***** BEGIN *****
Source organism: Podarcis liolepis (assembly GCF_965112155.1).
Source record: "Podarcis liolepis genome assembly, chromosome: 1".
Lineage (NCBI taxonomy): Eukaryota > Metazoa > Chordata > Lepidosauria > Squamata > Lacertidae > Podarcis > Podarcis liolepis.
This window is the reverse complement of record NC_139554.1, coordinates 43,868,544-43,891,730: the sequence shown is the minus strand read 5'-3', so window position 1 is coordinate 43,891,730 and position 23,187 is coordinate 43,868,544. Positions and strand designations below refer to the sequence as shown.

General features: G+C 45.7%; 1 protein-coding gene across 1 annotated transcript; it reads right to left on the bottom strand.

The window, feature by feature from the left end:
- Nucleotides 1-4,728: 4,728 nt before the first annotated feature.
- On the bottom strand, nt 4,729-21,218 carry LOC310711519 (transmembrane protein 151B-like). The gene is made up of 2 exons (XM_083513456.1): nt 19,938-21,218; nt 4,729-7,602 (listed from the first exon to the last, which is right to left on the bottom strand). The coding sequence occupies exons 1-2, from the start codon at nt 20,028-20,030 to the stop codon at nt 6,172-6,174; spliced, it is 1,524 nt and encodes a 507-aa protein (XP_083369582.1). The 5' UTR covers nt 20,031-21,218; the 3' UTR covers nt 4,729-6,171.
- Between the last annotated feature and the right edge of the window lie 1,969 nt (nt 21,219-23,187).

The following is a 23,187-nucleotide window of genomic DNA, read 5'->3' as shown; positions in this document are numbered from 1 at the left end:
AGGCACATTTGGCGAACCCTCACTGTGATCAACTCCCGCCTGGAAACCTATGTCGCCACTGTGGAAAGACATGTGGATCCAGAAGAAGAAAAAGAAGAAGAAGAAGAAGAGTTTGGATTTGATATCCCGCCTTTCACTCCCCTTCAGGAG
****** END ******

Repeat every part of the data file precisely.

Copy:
Source organism: Podarcis liolepis (assembly GCF_965112155.1).
Source record: "Podarcis liolepis genome assembly, chromosome: 1".
Lineage (NCBI taxonomy): Eukaryota > Metazoa > Chordata > Lepidosauria > Squamata > Lacertidae > Podarcis > Podarcis liolepis.
This window is the reverse complement of record NC_139554.1, coordinates 43,868,544-43,891,730: the sequence shown is the minus strand read 5'-3', so window position 1 is coordinate 43,891,730 and position 23,187 is coordinate 43,868,544. Positions and strand designations below refer to the sequence as shown.

General features: G+C 45.7%; 1 protein-coding gene across 1 annotated transcript; it reads right to left on the bottom strand.

The window, feature by feature from the left end:
- Nucleotides 1-4,728: 4,728 nt before the first annotated feature.
- On the bottom strand, nt 4,729-21,218 carry LOC310711519 (transmembrane protein 151B-like). The gene is made up of 2 exons (XM_083513456.1): nt 19,938-21,218; nt 4,729-7,602 (listed from the first exon to the last, which is right to left on the bottom strand). The coding sequence occupies exons 1-2, from the start codon at nt 20,028-20,030 to the stop codon at nt 6,172-6,174; spliced, it is 1,524 nt and encodes a 507-aa protein (XP_083369582.1). The 5' UTR covers nt 20,031-21,218; the 3' UTR covers nt 4,729-6,171.
- Between the last annotated feature and the right edge of the window lie 1,969 nt (nt 21,219-23,187).

The following is a 23,187-nucleotide window of genomic DNA, read 5'->3' as shown; positions in this document are numbered from 1 at the left end:
AGGCACATTTGGCGAACCCTCACTGTGATCAACTCCCGCCTGGAAACCTATGTCGCCACTGTGGAAAGACATGTGGATCCAGAAGAAGAAAAAGAAGAAGAAGAAGAAGAGTTTGGATTTGATATCCCGCCTTTCACTCCCCTTCAGGAG